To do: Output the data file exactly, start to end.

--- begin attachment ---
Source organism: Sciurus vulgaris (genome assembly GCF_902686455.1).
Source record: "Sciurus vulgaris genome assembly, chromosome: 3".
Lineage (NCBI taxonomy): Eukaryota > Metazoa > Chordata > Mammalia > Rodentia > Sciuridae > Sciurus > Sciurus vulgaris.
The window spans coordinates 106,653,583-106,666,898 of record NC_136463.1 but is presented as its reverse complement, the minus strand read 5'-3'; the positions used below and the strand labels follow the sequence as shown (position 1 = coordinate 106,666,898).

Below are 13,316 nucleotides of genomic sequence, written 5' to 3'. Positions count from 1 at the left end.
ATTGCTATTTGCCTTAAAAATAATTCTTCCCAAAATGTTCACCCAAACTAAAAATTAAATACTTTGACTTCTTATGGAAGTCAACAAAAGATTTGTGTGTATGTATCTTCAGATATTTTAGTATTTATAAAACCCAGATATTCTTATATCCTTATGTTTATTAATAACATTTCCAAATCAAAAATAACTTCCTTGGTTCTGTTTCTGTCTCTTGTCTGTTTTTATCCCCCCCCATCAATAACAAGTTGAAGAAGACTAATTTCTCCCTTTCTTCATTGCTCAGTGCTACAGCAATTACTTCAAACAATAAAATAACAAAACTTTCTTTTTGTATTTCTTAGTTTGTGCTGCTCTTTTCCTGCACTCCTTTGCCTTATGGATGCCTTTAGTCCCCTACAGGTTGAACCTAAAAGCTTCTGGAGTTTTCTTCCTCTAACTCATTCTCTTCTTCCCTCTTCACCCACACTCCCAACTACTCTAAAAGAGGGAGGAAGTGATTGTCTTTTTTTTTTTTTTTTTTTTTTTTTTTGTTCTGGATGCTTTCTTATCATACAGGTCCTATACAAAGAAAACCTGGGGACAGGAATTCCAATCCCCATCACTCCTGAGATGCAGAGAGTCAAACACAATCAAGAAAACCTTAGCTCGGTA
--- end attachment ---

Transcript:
Source organism: Sciurus vulgaris (genome assembly GCF_902686455.1).
Source record: "Sciurus vulgaris genome assembly, chromosome: 3".
Lineage (NCBI taxonomy): Eukaryota > Metazoa > Chordata > Mammalia > Rodentia > Sciuridae > Sciurus > Sciurus vulgaris.
The window spans coordinates 106,653,583-106,666,898 of record NC_136463.1 but is presented as its reverse complement, the minus strand read 5'-3'; the positions used below and the strand labels follow the sequence as shown (position 1 = coordinate 106,666,898).

Below are 13,316 nucleotides of genomic sequence, written 5' to 3'. Positions count from 1 at the left end.
ATTGCTATTTGCCTTAAAAATAATTCTTCCCAAAATGTTCACCCAAACTAAAAATTAAATACTTTGACTTCTTATGGAAGTCAACAAAAGATTTGTGTGTATGTATCTTCAGATATTTTAGTATTTATAAAACCCAGATATTCTTATATCCTTATGTTTATTAATAACATTTCCAAATCAAAAATAACTTCCTTGGTTCTGTTTCTGTCTCTTGTCTGTTTTTATCCCCCCCCATCAATAACAAGTTGAAGAAGACTAATTTCTCCCTTTCTTCATTGCTCAGTGCTACAGCAATTACTTCAAACAATAAAATAACAAAACTTTCTTTTTGTATTTCTTAGTTTGTGCTGCTCTTTTCCTGCACTCCTTTGCCTTATGGATGCCTTTAGTCCCCTACAGGTTGAACCTAAAAGCTTCTGGAGTTTTCTTCCTCTAACTCATTCTCTTCTTCCCTCTTCACCCACACTCCCAACTACTCTAAAAGAGGGAGGAAGTGATTGTCTTTTTTTTTTTTTTTTTTTTTTTTTTTGTTCTGGATGCTTTCTTATCATACAGGTCCTATACAAAGAAAACCTGGGGACAGGAATTCCAATCCCCATCACTCCTGAGATGCAGAGAGTCAAACACAATCAAGAAAACCTTAGCTCGGTA